The minister made it clear, however, that 'everything we have agreed with Turkey should nonetheless encourage us to continue what we are doing within the EU', citing the need to strengthen control over the EU's external borders, and to make progress with regard to relocation policies.
'All the elements agreed at the summit must move forward in parallel, and be carefully evaluated', said Nicolas Schmit. He made it clear that 'this also holds true for the accession process', emphasising that all the conditions that apply to applicant countries are 'obviously' applicable to Turkey.
In the view of Frans Timmermans, a new chapter in relations with Turkey has been opened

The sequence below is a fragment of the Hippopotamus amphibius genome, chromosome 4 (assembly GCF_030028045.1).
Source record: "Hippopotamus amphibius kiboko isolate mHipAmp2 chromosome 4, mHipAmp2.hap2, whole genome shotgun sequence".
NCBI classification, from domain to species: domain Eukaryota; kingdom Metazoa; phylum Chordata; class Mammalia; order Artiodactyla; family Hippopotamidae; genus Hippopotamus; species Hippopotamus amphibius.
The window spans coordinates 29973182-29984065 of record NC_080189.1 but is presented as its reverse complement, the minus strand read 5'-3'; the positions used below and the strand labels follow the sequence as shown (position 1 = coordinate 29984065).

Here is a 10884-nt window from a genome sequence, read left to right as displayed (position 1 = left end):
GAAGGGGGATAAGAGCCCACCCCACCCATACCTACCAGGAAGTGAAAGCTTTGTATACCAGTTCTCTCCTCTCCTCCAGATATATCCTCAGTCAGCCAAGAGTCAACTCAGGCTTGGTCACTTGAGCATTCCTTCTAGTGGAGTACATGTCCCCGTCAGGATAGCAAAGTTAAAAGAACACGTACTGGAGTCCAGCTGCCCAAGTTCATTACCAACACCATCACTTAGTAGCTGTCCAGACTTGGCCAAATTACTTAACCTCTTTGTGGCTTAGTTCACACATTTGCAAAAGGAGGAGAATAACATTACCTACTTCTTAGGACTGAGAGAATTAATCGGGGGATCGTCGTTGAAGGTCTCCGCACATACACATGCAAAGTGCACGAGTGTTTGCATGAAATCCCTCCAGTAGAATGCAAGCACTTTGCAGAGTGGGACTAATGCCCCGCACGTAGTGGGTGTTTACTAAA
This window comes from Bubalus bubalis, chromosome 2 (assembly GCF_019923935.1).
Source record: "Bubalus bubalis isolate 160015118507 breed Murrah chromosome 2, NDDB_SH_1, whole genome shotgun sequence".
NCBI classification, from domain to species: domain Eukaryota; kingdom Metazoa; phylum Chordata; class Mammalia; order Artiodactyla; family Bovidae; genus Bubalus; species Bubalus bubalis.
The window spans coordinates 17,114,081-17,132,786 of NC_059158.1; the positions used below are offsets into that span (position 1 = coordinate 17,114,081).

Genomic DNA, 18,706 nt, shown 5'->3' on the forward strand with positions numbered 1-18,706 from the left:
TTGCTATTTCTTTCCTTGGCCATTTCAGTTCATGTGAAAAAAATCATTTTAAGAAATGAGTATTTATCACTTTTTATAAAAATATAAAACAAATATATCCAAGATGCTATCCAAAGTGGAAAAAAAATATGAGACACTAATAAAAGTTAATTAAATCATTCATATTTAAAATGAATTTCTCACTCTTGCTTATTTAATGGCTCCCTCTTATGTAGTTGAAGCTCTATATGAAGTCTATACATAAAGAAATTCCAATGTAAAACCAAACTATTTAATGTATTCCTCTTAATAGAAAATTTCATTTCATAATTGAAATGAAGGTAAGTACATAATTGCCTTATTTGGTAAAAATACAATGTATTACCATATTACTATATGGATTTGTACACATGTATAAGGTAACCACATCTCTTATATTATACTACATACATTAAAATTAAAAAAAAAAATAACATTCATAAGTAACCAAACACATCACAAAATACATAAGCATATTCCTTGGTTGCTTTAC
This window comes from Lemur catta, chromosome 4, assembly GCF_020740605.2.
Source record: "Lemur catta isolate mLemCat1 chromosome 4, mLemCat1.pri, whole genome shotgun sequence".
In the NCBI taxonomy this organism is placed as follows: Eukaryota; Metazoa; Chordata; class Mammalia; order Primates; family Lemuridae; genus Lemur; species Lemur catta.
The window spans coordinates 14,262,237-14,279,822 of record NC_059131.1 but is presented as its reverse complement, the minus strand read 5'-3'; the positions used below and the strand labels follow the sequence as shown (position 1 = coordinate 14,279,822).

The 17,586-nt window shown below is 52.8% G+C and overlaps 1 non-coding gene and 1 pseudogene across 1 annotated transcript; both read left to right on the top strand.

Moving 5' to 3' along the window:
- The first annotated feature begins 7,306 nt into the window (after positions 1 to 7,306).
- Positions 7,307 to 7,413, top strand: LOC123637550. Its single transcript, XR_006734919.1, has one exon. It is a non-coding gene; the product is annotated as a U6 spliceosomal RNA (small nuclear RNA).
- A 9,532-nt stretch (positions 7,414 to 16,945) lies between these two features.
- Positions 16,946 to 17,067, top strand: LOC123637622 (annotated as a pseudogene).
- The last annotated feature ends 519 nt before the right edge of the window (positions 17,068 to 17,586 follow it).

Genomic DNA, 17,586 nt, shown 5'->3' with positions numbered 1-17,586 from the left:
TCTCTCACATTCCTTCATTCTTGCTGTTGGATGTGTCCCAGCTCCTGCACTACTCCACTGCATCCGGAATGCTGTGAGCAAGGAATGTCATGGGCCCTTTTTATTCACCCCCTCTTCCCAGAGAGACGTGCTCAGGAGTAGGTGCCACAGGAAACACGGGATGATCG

Frans Timmermans, Vice-President of the European Commission, stated that we should not be 'ashamed' of the agreement with Turkey, because it is based on a 'shared interest'. The agreement will enable migration flows to be better managed, illegal migration to be stamped out and the borders to be better protected. The summit went well beyond the refugee crisis, said the Vice-President. 'We hope this summit will make it possible to create a new partnership with Turkey', he said, explaining that Turkey is a 'strategic partner' of the Union with regard to trade, the economy, energy and foreign policy, and that the EU and Turkey face the same security threats, making it necessary for them to step up their cooperation in the sphere of combating terrorism.